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Chinese Painting and Calligraphy

The Chinese Painting & Calligraphy collection houses the museum's collection of Guangdong painting and calligraphy and modern Chinese art, the beginnings of which date back to 1964. The rich catalogue of works is the result of many purchases made by the museum itself, but its establishment has also depended on the invaluable support of several collectors, including Mr Huang Bore and Mr Ho Tse-chung's Guangdong paintings, Mr Lau Siu-lui's modern Chinese painting and calligraphy from his Taiyilou Collection, Mr Fan Jia's 20th-century works and Ms Linda Chang's New Literati paintings. These generous donations have immeasurably enhanced the museum's collection, which now comprises over 5,400 works.

The collection is mainly divided into four categories: (1) paintings from Guangdong, (2) calligraphy from Guangdong, (3) the Lingnan School of painting and (4) modern Chinese painting. Representative items from the collection are selected for exhibition to depict how the art of Chinese painting and calligraphy has evolved in Guangdong, with a special focus on developments, also in modern Chinese art, in the 20th century.

Many artists in Guangdong have had an almost innate inclination to modernize. This propensity for change is exemplified in works by artists such as Zhang Mu, Li Jian, Su Renshan and Su Liupeng, whose unique personal styles and alternative modes of expression have served to inspire subsequent generations of artists throughout the 20th century.

Guangdong has also seen the emergence of a succession of talented calligraphers like Chen Xianzhang, Kuang Lu, Song Xiang, Luo Shuzhong, He Shaoji and Jian Jinglun, etc. These artists sketch the development of Guangdong calligraphy from the middle of the Ming dynasty to the present day.

The Lingnan School has played an important role in the development of modern Chinese painting. The artistic origins of the School can be traced back to the Jiansu painters Song Guangbao and Meng Jinyi, who lived in Guangdong during the middle of the Qing dynasty, and their students Ju Chao and Ju Lian, also from Guangdong, in the late Qing. The founders of the Lingnan School, Gao Jianfu, Gao Qifeng and Chen Shuren, advocated a movement for "New Chinese Painting", and their theory and practice of blending Western techniques with Chinese art prompted an enthusiastic and stimulating response.

The impact of the Western tide of art that flooded into China in the 20th century triggered a transformation in modern Chinese art. Many artists tried to learn from Western styles and techniques, while others pursued studies in traditional painting, and these two currents gave birth to a new era in China. The works of Huang Binhong, Zhang Daqian, Lin Fengmian, Wu Guanzhong, Nie Ou and Zhang Yu are characterized by their unique styles that reveal the diverse developments in modern Chinese painting.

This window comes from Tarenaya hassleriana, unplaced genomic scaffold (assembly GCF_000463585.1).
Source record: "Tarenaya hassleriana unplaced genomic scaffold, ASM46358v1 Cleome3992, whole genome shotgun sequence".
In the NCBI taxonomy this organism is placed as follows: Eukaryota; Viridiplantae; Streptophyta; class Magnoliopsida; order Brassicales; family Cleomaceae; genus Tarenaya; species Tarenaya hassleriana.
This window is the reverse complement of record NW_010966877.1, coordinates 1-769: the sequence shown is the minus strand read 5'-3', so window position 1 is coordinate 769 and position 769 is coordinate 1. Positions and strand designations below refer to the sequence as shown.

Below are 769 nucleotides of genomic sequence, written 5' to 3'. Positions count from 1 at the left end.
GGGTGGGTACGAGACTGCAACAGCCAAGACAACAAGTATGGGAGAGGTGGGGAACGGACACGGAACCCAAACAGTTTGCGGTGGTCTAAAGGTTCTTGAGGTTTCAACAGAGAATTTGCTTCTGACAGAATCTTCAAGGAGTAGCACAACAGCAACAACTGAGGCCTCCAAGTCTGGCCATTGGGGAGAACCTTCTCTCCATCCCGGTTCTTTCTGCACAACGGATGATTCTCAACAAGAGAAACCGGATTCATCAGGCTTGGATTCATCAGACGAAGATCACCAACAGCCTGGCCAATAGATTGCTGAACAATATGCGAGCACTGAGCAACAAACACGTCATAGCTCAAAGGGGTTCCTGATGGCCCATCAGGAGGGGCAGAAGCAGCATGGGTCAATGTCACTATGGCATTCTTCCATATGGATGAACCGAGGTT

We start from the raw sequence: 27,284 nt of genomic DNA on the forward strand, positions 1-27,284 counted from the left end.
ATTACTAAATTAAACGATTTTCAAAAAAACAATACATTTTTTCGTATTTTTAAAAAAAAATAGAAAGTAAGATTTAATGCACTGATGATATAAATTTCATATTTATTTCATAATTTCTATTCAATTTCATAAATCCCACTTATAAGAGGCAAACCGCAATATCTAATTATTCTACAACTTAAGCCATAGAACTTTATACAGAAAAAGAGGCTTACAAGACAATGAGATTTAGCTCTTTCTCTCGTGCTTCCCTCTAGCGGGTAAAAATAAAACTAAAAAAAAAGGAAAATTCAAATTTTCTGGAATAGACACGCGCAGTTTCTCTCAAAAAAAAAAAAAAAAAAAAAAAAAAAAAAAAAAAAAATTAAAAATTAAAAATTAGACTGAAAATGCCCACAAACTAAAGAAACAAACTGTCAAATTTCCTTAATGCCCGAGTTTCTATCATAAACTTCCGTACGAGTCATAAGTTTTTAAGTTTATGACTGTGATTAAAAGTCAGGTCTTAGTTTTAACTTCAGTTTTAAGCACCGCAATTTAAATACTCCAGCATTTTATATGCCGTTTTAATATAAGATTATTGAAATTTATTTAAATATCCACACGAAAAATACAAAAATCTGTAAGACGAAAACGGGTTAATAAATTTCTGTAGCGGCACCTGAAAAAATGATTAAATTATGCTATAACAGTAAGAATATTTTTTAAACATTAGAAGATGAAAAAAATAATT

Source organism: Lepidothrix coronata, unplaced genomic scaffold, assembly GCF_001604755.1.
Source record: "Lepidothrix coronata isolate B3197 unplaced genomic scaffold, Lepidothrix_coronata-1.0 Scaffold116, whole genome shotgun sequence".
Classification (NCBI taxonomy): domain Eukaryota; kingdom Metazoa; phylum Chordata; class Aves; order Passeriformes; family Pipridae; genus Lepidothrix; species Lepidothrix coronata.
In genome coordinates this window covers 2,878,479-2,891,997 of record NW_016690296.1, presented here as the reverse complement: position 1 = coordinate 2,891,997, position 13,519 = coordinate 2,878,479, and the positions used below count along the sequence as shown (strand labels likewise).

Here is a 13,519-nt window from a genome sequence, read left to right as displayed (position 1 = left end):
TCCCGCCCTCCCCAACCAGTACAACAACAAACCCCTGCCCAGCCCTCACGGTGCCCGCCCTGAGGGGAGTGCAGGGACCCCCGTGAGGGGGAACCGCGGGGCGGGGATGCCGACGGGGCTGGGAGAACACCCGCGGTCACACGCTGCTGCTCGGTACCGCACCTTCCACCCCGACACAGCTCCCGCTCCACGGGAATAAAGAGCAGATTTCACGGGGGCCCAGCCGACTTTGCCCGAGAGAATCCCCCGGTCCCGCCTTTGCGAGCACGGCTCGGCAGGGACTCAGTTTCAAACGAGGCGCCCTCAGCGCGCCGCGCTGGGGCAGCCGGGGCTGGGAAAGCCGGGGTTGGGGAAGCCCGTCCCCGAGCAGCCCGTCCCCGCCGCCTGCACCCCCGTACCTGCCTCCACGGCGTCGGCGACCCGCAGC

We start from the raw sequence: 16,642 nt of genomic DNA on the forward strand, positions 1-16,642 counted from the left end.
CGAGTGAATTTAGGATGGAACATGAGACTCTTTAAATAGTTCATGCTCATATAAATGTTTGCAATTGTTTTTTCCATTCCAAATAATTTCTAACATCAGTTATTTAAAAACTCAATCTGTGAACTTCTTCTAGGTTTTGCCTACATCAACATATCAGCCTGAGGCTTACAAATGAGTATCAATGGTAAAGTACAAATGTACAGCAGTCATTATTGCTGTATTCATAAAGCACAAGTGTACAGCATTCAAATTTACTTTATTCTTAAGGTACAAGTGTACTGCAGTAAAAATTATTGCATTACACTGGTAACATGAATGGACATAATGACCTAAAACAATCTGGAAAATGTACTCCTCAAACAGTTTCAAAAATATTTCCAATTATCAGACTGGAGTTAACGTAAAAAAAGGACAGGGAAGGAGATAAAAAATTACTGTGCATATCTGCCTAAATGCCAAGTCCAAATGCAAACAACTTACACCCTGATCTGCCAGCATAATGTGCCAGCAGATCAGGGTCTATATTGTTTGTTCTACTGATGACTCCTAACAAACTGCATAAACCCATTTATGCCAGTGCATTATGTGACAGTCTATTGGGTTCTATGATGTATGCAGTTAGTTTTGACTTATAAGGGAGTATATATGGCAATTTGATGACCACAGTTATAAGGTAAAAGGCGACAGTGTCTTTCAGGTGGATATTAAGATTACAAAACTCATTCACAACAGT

• Horse under a tree
    • Zhang Mu (1607 – 1683)
    • 1672
    • Hanging scroll, ink on paper
    • 118 x 43 cm
    Not only was the horse painter Zhang Mu acclaimed in his native Guangdong region, but he is also awarded high recognition in the mainstream of the history of Chinese painting. Keeping his own stable, he observed his horses closely in order to capture their distinctive characteristics and spirit. In this painting, Horse under a tree, in which a vertical composition is adopted, the horse is portrayed with slender and refined brushstrokes, while the fine definition of the skeleton and the subtle tonal gradation of the horse's coat give a quality of anatomical accuracy. This realistic approach follows the painting tradition developed by famous horse painters such as Han Gan of the Tang dynasty and Li Gonglin of the Northern Song dynasty.
  • Strolling in Autumn
    • Gao Yan (ca. 1616 – 1687)
    • Not dated
    • Hanging scroll, ink and colour on satin
    • 182 x 46 cm
    In the early Qing dynasty, the most representative figures of the Guangdong art world were a group of "leftover" literati whose works were full of patriotic sentiment. Among them, Gao Yan was an outstanding painter who was noted for his dry and forceful brushstrokes inspired by the styles of Ni Zan and Shen Zhou, the great masters of the Yuan and Ming dynasties respectively, who provided Gao and his contemporaries not only with artistic models to follow but also with a moral stance to emulate. Gao adopted Ni Zan's style to express his admiration for this master who had refused to serve under the Mongolian conquerors. In the same way, Gao expressed his uncompromising stance through his art–with more than a nod of the head to Ni and Shen–in which he reflected his determination to refuse the summons from the Manchu court and revealed his nationalist fervour.

    In Strolling in Autumn, Gao depicts a lonely scholar walking through an autumn forest. The trees with dry leaves in the foreground and the mountain ranges extending horizontally in the background echo the typical schema of Ni Zan's paintings to convey a sense of loneliness, while the forceful brushwork with bold ink dots also reflects the influence of Shen Zhou. From these features, it is easy to imagine the passion of the artist and his admirers who had suffered the fall of their country.
  • Autumn landscape
    • Wang Houlai (1678 – after 1747)
    • 1740
    • Hanging scroll, ink and colour on paper
    • 193 x 92 cm